The Canadian cliches seemed to work last time. I think we can take all the credit for Toronto’s game one win over Golden State.
So let’s do some more Canadian cliches, to help our neighbors to the north win another game over the Warriors. Because that’s southern hospitality, right there.
Let’s see, health care! Definitely health care.
If you’ve ever backpacked around the world, those little maple leaf patches on packs, stickers on luggage and prominent tattoos on Canadian foreheads.
Yes, the charming sentiment of “Sorry! Don’t mistake me for an American! I’m not, even if YOU can’t tell, I definitely can. Because healthcare. If you’ve looking for a random, hapless, American to kill to make some sort of political point, it won’t help! I’m Canadian. No one will care!”
So a little bit on basketball, maybe? Why not.
The Raptors have such a diverse squad in terms of what they can do. The Rockets got killed by Draymond Green being able to both control Clint Capela, for whatever reason, and also, seemingly, help all over the court. He could bolster Steph Curry’s “Slap and Fall” defense, and make traps with Klay Thompson especially deadly.
I believe he could do this because he was able to position himself perfectly, knowing that he simply didn’t have to defend certain areas, because the Rockets simply wouldn’t operate in the mid-range.
I believe NBA offense is a matter of controlling and attacking space. I have said for a while that no matter how high the value of a specific shot, its value must fall if the other side can defend it perfectly. Ceeding 1⁄3 of the offensive space allows for a great defensive team to focus on only 2⁄3 of the floor. You’ve given away control of 1⁄3 of the space, and the defense can gear to only defend 2/3.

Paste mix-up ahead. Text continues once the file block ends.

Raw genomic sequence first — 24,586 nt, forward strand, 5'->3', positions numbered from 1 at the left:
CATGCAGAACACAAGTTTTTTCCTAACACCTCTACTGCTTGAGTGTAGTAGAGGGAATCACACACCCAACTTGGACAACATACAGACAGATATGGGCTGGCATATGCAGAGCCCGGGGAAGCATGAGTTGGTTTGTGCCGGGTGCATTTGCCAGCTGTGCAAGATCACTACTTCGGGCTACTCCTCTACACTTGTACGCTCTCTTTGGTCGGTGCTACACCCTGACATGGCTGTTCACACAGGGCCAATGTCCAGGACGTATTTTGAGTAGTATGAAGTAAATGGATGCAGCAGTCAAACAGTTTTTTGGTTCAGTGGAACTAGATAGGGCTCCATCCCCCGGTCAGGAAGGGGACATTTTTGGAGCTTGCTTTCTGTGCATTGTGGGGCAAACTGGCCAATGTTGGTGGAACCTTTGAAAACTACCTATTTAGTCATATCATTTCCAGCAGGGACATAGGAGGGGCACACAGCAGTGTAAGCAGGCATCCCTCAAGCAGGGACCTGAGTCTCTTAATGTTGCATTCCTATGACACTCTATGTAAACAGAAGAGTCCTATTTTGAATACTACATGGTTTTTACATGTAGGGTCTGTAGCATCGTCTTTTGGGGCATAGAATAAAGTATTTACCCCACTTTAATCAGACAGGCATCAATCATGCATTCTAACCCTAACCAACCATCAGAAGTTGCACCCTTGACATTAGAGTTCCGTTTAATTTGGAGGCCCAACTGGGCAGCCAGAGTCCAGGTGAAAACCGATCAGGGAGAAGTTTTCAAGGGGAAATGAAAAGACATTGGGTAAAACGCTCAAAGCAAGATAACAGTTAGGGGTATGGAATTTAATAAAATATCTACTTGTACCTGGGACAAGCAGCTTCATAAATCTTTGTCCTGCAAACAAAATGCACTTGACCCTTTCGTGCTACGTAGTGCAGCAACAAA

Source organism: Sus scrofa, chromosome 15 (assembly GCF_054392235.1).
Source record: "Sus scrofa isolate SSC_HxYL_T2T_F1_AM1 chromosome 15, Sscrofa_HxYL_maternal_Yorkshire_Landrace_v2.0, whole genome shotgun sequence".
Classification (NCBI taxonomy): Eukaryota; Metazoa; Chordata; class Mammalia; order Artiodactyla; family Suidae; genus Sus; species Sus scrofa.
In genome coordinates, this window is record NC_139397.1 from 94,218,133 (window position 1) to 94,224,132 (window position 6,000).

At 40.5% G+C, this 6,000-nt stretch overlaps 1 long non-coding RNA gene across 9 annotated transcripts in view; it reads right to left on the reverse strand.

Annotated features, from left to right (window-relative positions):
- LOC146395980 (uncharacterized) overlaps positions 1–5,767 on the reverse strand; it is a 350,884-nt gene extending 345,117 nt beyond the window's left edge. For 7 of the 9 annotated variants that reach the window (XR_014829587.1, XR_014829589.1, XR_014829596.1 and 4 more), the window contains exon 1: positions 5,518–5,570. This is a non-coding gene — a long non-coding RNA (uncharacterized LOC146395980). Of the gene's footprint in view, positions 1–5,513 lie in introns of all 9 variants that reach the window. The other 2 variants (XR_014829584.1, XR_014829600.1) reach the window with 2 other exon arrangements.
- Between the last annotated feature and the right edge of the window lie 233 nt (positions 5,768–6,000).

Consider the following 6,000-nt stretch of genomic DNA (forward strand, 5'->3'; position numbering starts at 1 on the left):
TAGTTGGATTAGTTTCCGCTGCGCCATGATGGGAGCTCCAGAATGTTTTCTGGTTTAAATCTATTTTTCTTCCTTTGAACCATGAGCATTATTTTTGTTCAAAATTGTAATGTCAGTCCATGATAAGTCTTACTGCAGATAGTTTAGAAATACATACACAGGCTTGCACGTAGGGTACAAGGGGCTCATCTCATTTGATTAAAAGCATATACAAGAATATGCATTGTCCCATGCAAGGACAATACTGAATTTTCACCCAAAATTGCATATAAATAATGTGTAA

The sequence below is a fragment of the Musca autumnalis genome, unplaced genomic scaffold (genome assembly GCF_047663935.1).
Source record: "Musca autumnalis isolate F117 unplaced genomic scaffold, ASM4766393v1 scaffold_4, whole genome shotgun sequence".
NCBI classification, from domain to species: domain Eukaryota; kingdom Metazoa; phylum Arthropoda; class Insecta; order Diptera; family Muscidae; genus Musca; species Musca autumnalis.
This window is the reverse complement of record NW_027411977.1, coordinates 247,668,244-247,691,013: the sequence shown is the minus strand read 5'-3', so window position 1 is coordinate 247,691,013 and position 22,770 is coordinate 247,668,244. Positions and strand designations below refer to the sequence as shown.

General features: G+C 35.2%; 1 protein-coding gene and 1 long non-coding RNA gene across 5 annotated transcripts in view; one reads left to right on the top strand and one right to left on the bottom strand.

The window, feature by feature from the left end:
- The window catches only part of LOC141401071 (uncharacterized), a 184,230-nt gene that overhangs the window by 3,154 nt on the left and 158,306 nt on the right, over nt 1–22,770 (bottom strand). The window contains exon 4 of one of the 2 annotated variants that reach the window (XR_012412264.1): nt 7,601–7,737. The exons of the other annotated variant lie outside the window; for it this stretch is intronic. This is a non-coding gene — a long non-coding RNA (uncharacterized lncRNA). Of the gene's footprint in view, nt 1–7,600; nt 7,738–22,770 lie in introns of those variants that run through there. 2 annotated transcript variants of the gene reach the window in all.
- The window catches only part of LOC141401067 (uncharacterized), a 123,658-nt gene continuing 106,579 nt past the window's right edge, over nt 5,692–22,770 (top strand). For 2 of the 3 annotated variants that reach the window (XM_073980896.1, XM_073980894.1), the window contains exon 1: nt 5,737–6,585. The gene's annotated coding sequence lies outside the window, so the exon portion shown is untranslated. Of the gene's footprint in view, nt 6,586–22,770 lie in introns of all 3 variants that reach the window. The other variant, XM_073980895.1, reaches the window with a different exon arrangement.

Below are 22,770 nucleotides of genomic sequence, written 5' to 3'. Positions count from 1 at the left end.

It’s a testament to just how correct (in most respects) the Rockets approach is that they enjoy the success that they do. It also appars that the team can’t just spot a great defense 1⁄3 of the floor. We have ample evidence of this as I see it. I also have some concerns that the Rockets offense is now largely a product of individual brilliance, and there’s no real way to scrounge up points outside of such individual efforts. To me the perfect balance is to have a system that optimizes lesser players while still allowing a great player to display unique abilities.
The failure this season, of say, Boston, seems to be because the system they use, while good, is meant to make a team like, say, Butler, competitive with a team full of first round picks, like, say, Duke. In the NBA that sort of plan tends to squelch the individual brilliance of the extreme outliers who populate the Association. It’s why, to me, their team last season was more successful with young players operating in the system and faltered when it because clear that their roster had established and emerging talents that needed to operate to maximize their own games.
It’s a difficult problem, but the point was to highlight what seem to be extremes - the Rockets increasingly pure ISO approach and its failures, and Boston’s system approach, and it’s own shortcomings.
Where is the sweet spot?
Anyhow, go Raptors! Sooorry, but could you please avenge our deaths?
Game Two Winner?
This poll is closed
People who like free throws.
1⁄3 of the court.